The reason connoisseurs are racers is, that the whole sport evolves around racing. It's probably the most competetive sport there is. You race for the town sign, the top of the mountain, the next street light. You try to drop your buddies when pushing hard, you halfwheel if your buddies talk too much about Rapha, Pas Normal Maap, Baum or Speedvagen. It's all about winning. Even in these modern times, where most people log their training on Strava, you hunt KOMs. It's all about putting your name above the others'.

Since it's all about racing and winning, it's not about equipment and clothing. You don't pay much attention to your kit, because it's obvious what kit you're wearing. You're wearing your teamkit/cycling club kit, because you're proud wearing it, because you've won countless races wearing that kit. If it's wintertime and your team doesn't provide you with winter clothes, you certainly don't wear something that signals anything else than bikeriding. No fancy colors, no big logos, no fancy companies like Rapha e.g. Probably just some discrete black clothes like Assos.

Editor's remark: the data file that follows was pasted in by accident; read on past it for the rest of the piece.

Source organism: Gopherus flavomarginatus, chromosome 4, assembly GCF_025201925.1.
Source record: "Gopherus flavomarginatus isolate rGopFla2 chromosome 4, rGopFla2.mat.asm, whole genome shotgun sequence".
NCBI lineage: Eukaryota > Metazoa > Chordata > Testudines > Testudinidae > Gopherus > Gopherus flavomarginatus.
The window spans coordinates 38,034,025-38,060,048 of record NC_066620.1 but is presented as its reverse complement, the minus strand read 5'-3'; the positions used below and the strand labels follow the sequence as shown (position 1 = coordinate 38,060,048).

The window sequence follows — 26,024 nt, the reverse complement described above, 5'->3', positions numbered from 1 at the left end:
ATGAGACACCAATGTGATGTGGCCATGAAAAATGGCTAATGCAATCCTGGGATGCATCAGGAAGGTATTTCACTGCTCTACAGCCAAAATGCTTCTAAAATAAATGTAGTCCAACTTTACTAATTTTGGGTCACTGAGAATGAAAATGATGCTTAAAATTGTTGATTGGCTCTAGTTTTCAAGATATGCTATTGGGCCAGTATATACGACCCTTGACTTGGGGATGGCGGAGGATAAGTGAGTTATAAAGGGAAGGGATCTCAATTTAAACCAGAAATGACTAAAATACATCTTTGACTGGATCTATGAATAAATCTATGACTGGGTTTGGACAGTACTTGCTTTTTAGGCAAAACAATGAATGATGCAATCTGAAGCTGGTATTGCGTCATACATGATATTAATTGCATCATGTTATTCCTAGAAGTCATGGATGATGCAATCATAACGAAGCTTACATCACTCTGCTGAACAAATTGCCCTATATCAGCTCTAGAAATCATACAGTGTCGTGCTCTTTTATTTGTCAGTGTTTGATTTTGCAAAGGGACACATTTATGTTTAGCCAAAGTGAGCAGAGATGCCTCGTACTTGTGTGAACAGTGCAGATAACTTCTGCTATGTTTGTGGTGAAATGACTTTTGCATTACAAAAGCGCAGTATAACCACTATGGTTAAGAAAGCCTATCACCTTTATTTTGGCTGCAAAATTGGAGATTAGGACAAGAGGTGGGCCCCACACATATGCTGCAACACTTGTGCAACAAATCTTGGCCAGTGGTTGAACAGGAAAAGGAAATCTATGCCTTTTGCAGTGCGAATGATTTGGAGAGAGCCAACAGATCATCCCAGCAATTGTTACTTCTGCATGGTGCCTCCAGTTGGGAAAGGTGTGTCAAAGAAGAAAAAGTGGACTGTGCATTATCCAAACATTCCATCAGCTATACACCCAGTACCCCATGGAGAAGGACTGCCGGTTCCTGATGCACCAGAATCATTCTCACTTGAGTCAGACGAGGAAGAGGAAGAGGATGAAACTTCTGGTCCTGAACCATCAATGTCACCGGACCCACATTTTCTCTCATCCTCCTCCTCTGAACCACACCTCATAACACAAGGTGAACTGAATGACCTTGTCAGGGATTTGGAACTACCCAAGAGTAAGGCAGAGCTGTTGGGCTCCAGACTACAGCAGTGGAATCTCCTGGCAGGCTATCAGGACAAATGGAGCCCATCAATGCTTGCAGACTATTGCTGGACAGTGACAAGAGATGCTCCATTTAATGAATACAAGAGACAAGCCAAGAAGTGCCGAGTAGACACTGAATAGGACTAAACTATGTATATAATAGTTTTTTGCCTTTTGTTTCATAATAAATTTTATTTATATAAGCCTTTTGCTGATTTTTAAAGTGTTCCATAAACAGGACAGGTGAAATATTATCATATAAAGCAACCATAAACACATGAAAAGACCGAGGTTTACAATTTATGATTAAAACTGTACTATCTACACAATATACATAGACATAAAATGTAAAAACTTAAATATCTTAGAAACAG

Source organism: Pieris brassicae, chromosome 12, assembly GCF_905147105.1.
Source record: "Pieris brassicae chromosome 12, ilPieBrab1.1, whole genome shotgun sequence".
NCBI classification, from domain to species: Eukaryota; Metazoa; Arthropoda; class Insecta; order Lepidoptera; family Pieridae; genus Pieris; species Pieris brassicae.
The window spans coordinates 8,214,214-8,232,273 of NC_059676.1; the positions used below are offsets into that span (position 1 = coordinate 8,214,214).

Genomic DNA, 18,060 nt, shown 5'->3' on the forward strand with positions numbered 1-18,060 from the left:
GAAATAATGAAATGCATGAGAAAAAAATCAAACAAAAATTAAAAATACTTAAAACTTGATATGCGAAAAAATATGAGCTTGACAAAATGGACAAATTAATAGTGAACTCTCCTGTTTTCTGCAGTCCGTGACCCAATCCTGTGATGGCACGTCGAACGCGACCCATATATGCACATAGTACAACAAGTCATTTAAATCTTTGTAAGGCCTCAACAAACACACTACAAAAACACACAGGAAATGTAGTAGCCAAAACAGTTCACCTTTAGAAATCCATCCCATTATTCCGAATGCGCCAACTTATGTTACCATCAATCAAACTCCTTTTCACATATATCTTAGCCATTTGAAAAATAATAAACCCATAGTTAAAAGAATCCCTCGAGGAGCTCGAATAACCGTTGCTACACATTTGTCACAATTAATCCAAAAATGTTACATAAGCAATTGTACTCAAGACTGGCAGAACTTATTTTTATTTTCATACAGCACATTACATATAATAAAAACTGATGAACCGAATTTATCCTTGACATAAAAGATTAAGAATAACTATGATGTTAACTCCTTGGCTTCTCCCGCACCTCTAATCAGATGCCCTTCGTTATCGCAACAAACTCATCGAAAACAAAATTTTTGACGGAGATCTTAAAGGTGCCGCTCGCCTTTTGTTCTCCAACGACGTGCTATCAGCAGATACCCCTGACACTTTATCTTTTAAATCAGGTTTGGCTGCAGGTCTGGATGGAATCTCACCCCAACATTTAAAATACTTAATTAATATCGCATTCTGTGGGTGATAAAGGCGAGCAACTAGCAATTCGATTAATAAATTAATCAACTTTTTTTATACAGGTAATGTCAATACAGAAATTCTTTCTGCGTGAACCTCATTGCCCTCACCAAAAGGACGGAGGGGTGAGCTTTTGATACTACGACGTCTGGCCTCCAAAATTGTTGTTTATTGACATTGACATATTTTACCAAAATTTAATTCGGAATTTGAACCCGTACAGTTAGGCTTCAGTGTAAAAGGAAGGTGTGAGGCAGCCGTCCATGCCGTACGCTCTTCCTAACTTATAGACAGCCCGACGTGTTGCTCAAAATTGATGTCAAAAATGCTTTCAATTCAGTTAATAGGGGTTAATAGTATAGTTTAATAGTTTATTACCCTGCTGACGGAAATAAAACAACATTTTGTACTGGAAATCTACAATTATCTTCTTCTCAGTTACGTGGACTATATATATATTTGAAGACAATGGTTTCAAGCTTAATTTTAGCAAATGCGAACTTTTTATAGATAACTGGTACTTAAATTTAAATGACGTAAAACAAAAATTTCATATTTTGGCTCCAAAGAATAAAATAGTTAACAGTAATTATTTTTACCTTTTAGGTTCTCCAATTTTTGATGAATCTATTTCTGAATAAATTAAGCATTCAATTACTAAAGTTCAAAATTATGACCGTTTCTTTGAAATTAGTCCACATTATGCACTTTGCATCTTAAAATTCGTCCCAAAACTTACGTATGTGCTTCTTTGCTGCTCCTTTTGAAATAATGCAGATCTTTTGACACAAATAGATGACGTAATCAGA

Regarding the equipment, a true connoisseur knows, that it's not the bike that wins races, it's the hardness of the rider. We've all seen the dentist, and lawyers kind of riders and a connoisseur doesn't want to be confused with those guys. He rides a machine that has done a lot of racing and probably also some crashes hence severel battle scars, because that is part of racing. So the machine isn't perfect by WW standards. It's not even a WW bike. If he's riding Shimano, he will probably ride Ultegra because when riding +15k km a year, there has to be room/money for spares. He doesn't buy fancy parts like EE brakes, THM cranks and expensive wheels like Enve, Zipp or LW. And he doesn't care about stem length, saddle to bar drop and so on. He cares about riding in a bikeposition, that is comfortable and fast when spending countless hours on his machine, and that varies from rider to rider. But he certainly doesn't ride with +2 cm spacers under the stem, because he knows excactly what framesize fits him.